Paris fashion week 2009

So I know I've been on a bit of a hiatus - but between the holidays, new years, my birthday and family visiting - I've been a bit busy to say the least. Hopefully I'll be back now.

So it's no secret that I adore vintage fashion, and usually prefer that over anything people are wearing today. I like my clothes to fit snuggly and properly, and I will NEVER get behind leggings as pants. They are undergarments. "Under" being the key word people! So what drives me to love vintage fashion is also what makes me love haute couture. The idea of people slaving over a needle and thread for the shear sake of hand sewing millions of sequins makes me swoon. Shock of all shocks I know - but to me something that is unique, and something someone worked hard on, will always be a million times better than something sold at the Gap. So with this secret of love of couture I've been pouring over the images from Paris'Fashion week 2009. Just take a look...

Chanel Couture - and yes those hats are made of PAPER. Just in case you ever thought black and white could be boring.

Dior couture

Christian Lacroix couture.
His show was filled with menswear inspired outfits which I just adore. I once heard a story about Katherine Hepburn and how someone tried to hide all pants from her and replace them with skirts while she was on set for a movie. She proceed to leave her dressing room with only her top and underwear on until someone would give her back pants. Though I do love a tight fitting pencil skirt like any girl should, I love my pants equally as much.

Then just for the hell of it - it may not be couture, but it sure as hell looks good enough to be.

Alexander McQueen pre-fall 2009 (courtesy of WR2BAM). He can do no wrong in my book.

Swoon away fellow fashion lovers.


Jerry Lee Lewis

So I watched this special this weekend that I DVRed called "The Rockabilly Legends: They called it Rockabilly Long Before they Called it Rock and Roll". It was really great in that it went past Elvis and Buddy Holly and talked about other singers of the era, like Gene Vincent and Dorsey Burnette, and how they changed the entire face of music. Apparently there was a book also - which seems to have really good reviews and be chock full of images - and not just the show I watched.

You can buy them both on Amazon here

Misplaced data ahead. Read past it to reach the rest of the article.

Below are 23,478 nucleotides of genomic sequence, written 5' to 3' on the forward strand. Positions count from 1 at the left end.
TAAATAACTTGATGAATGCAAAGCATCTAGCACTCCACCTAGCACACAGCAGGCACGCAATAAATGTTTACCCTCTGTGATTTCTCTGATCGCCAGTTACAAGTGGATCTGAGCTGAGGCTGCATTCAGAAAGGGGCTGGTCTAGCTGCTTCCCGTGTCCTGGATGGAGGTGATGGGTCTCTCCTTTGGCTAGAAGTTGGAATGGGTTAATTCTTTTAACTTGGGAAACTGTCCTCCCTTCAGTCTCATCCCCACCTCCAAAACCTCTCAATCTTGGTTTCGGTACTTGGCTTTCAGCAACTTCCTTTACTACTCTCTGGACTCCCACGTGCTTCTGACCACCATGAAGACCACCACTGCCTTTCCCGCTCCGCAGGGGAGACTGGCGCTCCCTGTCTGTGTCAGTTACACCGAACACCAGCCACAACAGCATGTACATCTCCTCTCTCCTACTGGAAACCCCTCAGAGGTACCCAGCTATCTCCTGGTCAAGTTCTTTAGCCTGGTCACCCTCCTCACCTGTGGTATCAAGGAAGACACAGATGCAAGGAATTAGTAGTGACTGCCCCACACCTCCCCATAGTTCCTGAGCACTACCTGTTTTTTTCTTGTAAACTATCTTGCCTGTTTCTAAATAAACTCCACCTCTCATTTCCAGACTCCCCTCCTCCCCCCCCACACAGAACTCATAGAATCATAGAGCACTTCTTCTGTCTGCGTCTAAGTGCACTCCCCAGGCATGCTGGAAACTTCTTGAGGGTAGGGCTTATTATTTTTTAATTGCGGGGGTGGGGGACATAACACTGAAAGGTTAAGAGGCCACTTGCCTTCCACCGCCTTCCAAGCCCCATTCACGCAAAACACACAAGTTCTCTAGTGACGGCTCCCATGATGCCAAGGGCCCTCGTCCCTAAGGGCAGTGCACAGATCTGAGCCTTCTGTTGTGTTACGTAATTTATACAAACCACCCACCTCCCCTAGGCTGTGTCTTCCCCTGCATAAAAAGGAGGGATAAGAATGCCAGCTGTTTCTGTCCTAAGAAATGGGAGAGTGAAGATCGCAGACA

but for now I figure I'd tribute the video of the week to the song that wouldn't quit in my head after the show had ended. I give you Jerry Lee Lewis "Whole Lotta Shakin' Going on"



Ok, so everyone I've mentioned this to lately seems to have already heard about it, but no one experienced it, so I'm thinking maybe I'm not sooo behind for once.

Pandora is a free online radio music project. Basically you type in a song or artist you like on the home page. They'll play one song by that artist (or the song you picked) and then their fancy program analyzes your tastes and plays other songs by other artists it thinks are similar and you might like. You can fast forward through ones you don't like, or even register and save your playlists in case they recommended some really good stuff.

Just in briefly playing with it I got this:

1. Gogol Bordello (they picked "start wearing purple")
2. Flogging Molly "Cruel Mistress"
3. Tom Waits "Rain Dogs"
4. Dropkick Murphys "I'm shipping up to Boston"
5. Gogol Bordello "Occurence on the Border"
6. The Pogues "Turkish Song of the Damned"
7. The Fratellis "Flathead"

Apparenly Eastern European gypsy folk music also equals 80/90s Irish punk music, but hey, I can see where they caught the similarities. All in all a good time and a nice way to learn about more music.

Have a ball!


"What Shall I Wear?" Amazon rerelease

Here's thanks to a tip spotted over at fashionista.com.

Claire McCardell's "What Shall I Wear?" book of 1956 is being rereleased and Amazon is preselling it through March 5, 2009 here

Product description courtesy of amazon.com: